This example and MCTS implementation is based on the work by Glover et al [2].
The simulation shown here is similar to that work, with some modification
to reduce execution time. The reward implemented for this problem is the
Kullback-Leibler divegence (KLD) using `ExpectedKLDivergence`

and this will be used with the `MCTSRolloutSensorManager`

and
benchmarked against a myopic alternative with `BruteForceSensorManager`

.

## Setup

First, some general packages used throughout the example are imported and random number generation is seeded for repeatability.

```
# General imports and environment setup
import numpy as np
from datetime import datetime, timedelta
np.random.seed(1991)
```

## Generate ground truth

Here we generate the source term ground truth and import the
`IsotropicPlume`

measurement model to plot the resulting plume
from the ground truth.

```
from stonesoup.types.groundtruth import GroundTruthState
from stonesoup.models.measurement.gas import IsotropicPlume
start_time = datetime.now()
theta = GroundTruthState([30, # x
40, # y
1, # z
5, # Q
4, # u
np.radians(90), # phi
1, # ci
8], # cii
timestamp=start_time)
measurement_model = IsotropicPlume()
```

Plot the resulting plume from the ground truth source term. This uses
the `Plotter`

class from Stone Soup.

```
from stonesoup.plotter import Plotter
from stonesoup.types.state import StateVector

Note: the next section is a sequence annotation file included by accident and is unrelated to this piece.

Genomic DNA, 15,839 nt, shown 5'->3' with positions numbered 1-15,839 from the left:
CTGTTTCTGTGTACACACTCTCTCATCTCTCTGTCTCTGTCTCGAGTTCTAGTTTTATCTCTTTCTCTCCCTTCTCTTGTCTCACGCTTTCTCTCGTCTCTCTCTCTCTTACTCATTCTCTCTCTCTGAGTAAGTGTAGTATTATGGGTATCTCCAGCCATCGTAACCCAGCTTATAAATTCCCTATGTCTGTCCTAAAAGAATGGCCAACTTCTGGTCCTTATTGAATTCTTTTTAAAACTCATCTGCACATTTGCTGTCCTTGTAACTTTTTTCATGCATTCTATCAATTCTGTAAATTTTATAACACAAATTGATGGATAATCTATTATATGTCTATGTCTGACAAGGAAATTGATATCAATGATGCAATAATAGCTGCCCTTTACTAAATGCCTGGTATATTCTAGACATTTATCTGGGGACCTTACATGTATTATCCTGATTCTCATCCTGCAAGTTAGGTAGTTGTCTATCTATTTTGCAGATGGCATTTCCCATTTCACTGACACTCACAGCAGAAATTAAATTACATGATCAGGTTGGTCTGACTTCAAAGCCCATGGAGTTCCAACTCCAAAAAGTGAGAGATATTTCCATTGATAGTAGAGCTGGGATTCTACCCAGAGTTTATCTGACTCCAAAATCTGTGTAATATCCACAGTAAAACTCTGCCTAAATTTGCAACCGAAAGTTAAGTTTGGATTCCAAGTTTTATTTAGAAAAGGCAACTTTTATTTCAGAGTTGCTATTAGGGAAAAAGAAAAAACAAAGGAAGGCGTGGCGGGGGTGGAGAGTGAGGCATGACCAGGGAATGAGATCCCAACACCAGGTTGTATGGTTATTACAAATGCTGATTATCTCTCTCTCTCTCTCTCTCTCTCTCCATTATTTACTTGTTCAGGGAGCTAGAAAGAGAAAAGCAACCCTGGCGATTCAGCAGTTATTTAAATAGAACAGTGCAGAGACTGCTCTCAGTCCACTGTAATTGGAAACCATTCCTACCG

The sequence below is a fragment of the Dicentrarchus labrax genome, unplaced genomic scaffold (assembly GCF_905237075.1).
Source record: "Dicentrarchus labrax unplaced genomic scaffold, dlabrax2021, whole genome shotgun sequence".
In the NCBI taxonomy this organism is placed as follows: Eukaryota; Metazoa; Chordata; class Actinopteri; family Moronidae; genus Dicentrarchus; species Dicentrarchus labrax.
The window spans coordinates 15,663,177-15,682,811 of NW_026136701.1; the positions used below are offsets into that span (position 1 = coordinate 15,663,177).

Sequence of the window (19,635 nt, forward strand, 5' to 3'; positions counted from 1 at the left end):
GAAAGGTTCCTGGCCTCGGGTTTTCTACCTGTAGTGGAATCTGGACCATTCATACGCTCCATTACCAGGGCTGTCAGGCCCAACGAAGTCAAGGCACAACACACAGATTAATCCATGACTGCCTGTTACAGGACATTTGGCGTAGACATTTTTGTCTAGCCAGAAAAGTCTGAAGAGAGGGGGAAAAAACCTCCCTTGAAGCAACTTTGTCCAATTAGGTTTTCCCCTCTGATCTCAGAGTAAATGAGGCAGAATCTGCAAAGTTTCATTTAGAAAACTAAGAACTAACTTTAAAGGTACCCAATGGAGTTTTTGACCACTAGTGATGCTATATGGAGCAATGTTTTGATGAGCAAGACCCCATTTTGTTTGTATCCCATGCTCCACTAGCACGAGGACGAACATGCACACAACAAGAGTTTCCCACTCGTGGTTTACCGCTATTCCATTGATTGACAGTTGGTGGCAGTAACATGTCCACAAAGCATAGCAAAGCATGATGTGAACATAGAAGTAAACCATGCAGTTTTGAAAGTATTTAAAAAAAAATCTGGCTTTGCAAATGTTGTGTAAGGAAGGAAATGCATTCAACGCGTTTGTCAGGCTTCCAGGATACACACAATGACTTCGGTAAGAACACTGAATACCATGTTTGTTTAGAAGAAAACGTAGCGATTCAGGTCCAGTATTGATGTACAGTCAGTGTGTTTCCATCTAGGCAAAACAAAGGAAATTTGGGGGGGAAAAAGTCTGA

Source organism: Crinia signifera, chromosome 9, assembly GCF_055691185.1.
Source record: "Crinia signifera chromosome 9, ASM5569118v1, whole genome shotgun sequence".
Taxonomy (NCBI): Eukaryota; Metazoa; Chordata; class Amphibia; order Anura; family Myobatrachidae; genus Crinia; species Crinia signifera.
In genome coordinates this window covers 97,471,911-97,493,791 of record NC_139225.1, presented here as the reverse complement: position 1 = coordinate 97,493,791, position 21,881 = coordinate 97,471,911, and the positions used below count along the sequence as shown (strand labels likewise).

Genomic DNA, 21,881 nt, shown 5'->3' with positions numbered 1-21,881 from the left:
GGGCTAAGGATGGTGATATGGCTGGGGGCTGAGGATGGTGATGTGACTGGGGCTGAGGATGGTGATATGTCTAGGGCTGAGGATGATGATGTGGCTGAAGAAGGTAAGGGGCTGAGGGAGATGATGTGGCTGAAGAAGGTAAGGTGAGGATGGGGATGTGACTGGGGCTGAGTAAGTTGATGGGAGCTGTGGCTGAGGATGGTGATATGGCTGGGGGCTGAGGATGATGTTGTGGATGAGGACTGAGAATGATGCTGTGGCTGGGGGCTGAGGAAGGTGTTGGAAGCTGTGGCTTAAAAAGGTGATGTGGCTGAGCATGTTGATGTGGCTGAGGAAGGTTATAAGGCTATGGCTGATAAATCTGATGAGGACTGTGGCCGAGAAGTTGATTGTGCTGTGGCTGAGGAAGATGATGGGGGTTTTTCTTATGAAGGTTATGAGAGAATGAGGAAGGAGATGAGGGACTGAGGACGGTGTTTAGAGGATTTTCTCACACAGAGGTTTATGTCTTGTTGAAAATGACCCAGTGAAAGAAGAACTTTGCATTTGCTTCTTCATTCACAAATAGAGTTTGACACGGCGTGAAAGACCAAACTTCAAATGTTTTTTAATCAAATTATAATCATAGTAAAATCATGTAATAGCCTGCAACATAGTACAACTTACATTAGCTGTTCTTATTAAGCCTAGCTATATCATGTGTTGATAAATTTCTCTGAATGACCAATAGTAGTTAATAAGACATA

plotter = Plotter()
z = 0
n_values = 200
intensity = np.zeros([n_values, n_values])
pos_x = np.zeros([n_values])
pos_y = np.zeros([n_values])
for n_x, x in enumerate(np.linspace(0, 50, n_values)):
pos_x[n_x] = x
for n_y, y in enumerate(np.linspace(0, 50, n_values)):
pos_y[n_y] = y
pos = StateVector([x, y, z])
measurement_model.translation_offset = pos
intensity[n_x, n_y] = measurement_model.function(theta)
plotter.ax.set_xlim(left=0, right=50)
plotter.ax.set_ylim(bottom=0, top=50)
plotter.ax.set_box_aspect(1)
gas_distribution = plotter.ax.pcolor(pos_x, pos_y, intensity.T)
plotter.fig.colorbar(gas_distribution, label='Concentration')
```

```
/home/docs/checkouts/readthedocs.org/user_builds/stonesoup/checkouts/latest/docs/examples/sensormanagement/Monte_Carlo_Tree_Search_for_Autonomous_Source_Term_Estimation.py:123: DeprecationWarning:
Conversion of an array with ndim > 0 to a scalar is deprecated, and will error in future. Ensure you extract a single element from your array before performing this operation. (Deprecated NumPy 1.25.)
<matplotlib.colorbar.Colorbar object at 0x7fea5bc22d20>
```

## Create sensors and platforms

The sensor used here is a `GasIntensitySensor`

that provides
point concentration measurements. The documentation for the sensor provides
insight into the various noise parameters used here.

The sensor alone is not controllable and therefore will be mounted onto an
actionable platform with the `NStepDirectionalGridMovable`

movement
controller, that allows movement in the \(xy\) plane in fixed step sizes. The
resulting trajectory from a controller of this type can be seen later in the
results.

The gas_sensorA and sensor_platformA is to be used with the benchmark algorithm and gas_sensorB and sensor_platformB is to be used with the MCTS sensor manager.